Year 11 - 20th Century History Unit 1-2

COURSE DESCRIPTION

Interested in the Holocaust, or the impact of the first atomic bomb?  How about the civil rights movements and the ‘space race’ of the 1960s; the Vietnam War protests and the music that defined a generation? These topics and much, much more are yours to study.

UNIT 1 – TWENTIETH CENTURY HISTORY (1900-1945)

The first half of the twentieth century was marked by significant change. Up until World War I there was still a sense of a certain and natural order of society. This order was challenged and new movements emerged in response to economic, social and political crises and conflicts. This unit focuses on developments in Germany, including the rise of Nazism and the Third Reich, as well as changes in inter-war society and the emergence of many forms of cultural expression.

 

UNIT 2 –TWENTIETH CENTURY HISTORY (The World Since 1945)

Following World War II the United States and the USSR emerged as new world superpowers. Despite advances in technology, diplomacy and efforts to improve the quality of life for humankind, wars and civil unrest continued to take a huge toll on human life across the globe. This unit considers some of the major themes of post-World War II history, and ways in which individuals and communities responded to political, economic, social and technological developments. Some of the major events and issues studied include the Korean Conflict, the Cold War, the civil rights movement, the rise and influence of popular culture, and the fall of the Berlin Wall.  The course also studies issues for the millennium, which includes human and civil rights, Taliban in Afghanistan, and “the war on terror”.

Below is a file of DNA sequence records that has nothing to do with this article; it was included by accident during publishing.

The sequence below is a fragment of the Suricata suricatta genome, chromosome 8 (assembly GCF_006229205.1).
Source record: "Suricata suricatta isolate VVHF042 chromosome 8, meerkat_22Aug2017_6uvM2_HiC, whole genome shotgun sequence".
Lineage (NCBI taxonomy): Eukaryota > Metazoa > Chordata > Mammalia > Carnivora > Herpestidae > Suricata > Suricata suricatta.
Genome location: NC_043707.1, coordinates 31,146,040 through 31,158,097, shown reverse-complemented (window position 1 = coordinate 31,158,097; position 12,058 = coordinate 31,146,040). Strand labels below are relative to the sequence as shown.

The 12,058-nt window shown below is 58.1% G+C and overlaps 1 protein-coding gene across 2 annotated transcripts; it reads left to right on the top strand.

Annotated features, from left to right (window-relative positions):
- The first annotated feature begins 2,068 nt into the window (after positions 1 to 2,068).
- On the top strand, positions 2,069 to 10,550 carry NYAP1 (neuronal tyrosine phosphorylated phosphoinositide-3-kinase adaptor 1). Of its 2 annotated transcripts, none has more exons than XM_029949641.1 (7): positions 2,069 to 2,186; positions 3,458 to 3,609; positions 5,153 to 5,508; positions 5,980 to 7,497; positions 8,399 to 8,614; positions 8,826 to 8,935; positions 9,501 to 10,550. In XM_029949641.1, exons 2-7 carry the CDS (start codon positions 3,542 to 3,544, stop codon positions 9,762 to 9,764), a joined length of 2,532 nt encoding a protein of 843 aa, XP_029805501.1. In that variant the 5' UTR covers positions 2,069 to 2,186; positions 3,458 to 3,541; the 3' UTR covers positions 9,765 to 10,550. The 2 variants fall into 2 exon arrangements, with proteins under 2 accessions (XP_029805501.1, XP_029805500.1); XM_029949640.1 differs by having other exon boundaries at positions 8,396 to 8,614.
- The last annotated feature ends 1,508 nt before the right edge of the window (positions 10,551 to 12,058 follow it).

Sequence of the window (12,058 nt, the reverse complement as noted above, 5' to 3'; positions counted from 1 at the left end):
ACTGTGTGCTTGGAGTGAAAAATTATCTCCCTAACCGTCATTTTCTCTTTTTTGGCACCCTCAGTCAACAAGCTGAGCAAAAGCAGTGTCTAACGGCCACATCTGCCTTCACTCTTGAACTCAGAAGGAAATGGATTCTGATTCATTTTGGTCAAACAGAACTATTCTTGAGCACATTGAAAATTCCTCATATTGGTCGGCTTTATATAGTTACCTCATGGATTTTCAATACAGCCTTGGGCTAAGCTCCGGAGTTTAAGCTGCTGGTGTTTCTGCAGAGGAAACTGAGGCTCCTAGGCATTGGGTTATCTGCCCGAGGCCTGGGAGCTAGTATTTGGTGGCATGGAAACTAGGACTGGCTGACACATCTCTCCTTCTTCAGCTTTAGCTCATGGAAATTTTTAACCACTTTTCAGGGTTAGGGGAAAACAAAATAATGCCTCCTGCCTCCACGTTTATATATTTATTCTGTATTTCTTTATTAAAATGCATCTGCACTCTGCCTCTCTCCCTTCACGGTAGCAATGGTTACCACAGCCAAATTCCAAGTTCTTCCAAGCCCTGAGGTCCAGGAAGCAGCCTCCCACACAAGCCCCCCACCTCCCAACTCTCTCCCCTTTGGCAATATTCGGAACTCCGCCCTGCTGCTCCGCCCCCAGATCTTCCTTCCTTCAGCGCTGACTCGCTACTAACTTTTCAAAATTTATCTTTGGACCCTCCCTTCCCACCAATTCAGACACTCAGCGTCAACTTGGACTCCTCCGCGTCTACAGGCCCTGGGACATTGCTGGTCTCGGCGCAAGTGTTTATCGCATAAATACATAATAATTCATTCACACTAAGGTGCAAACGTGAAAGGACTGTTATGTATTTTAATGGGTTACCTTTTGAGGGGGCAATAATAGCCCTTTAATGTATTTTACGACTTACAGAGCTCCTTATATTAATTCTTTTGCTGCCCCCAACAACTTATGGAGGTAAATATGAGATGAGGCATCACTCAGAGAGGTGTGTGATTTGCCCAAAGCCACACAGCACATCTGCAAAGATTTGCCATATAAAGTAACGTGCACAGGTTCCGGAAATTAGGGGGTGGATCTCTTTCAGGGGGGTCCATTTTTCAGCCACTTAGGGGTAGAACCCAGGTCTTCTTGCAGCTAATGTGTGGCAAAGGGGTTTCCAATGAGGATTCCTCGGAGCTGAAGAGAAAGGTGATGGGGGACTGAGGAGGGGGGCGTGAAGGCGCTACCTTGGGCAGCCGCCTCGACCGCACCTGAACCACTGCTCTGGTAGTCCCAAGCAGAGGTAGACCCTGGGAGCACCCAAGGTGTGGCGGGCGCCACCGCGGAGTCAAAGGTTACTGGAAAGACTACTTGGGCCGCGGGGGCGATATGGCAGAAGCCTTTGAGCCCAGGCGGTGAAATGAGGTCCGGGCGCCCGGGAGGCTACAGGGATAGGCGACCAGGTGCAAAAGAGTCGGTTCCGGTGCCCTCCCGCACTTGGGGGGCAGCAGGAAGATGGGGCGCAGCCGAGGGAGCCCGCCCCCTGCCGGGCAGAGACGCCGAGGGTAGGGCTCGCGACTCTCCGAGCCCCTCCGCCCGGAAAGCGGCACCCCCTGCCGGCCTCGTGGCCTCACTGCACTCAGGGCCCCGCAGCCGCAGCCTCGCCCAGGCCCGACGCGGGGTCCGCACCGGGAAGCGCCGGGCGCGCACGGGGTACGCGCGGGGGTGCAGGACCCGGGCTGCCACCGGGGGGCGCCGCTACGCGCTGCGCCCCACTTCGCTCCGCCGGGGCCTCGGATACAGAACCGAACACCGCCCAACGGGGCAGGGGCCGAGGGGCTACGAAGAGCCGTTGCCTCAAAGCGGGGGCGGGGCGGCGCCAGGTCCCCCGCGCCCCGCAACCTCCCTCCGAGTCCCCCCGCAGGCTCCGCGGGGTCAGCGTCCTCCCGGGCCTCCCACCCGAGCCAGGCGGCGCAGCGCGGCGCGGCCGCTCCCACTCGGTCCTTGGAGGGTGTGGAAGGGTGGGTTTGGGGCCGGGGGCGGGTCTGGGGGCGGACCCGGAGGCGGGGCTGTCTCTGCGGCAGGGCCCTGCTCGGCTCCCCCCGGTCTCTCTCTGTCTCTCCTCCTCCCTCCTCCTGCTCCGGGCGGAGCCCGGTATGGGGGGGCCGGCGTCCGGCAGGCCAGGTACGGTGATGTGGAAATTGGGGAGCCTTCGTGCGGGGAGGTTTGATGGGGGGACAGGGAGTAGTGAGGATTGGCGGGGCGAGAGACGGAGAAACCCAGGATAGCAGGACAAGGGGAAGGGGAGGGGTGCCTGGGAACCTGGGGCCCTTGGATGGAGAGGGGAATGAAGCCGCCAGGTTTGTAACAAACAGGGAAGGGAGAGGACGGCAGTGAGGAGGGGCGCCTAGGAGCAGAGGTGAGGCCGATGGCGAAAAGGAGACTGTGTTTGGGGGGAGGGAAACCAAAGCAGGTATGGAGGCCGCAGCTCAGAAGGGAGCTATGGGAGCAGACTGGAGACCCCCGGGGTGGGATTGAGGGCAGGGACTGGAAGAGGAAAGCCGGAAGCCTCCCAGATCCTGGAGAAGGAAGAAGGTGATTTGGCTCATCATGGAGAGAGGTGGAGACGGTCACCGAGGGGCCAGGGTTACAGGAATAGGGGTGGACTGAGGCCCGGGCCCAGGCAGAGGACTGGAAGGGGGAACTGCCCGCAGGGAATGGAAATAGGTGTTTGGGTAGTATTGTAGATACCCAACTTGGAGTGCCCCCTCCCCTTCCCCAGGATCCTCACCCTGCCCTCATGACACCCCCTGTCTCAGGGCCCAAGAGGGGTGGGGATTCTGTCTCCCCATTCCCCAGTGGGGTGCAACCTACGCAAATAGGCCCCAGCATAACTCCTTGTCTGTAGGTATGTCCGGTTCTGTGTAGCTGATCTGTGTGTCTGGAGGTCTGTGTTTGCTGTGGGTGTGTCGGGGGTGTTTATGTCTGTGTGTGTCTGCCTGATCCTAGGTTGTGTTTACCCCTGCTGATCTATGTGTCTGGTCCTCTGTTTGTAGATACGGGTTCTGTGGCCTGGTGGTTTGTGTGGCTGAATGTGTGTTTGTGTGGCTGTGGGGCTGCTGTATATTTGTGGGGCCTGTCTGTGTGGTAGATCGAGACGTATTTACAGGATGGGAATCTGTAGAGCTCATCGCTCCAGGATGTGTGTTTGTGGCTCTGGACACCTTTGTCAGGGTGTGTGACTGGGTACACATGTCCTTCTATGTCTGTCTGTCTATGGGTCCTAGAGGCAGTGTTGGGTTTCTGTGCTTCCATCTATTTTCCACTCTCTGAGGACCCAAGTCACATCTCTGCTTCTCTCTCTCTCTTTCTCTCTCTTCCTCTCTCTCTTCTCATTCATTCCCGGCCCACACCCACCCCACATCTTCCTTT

MAIN ASSESSMENT TASKS

Forms of assessment are varied and may include

  • Research assignment
  • Digital Media presentation
  • Oral presentation
  • Essays
  • Biographical research
  • Exam
  • Mapping tasks

 

RESOURCES AND EQUIPMENT

Laptop or other digital device

Ring binder with lined paper or exercise book

Plastic pockets

Pens and pencils

Access to resources that will keep students well informed about topics covered and issues is strongly advised.  This includes the world wide web.

Students will also watch a range of world acclaimed films and documentaries in class.

 

“Those that fail to learn from history, are doomed to repeat it.”

Winston Churchill.

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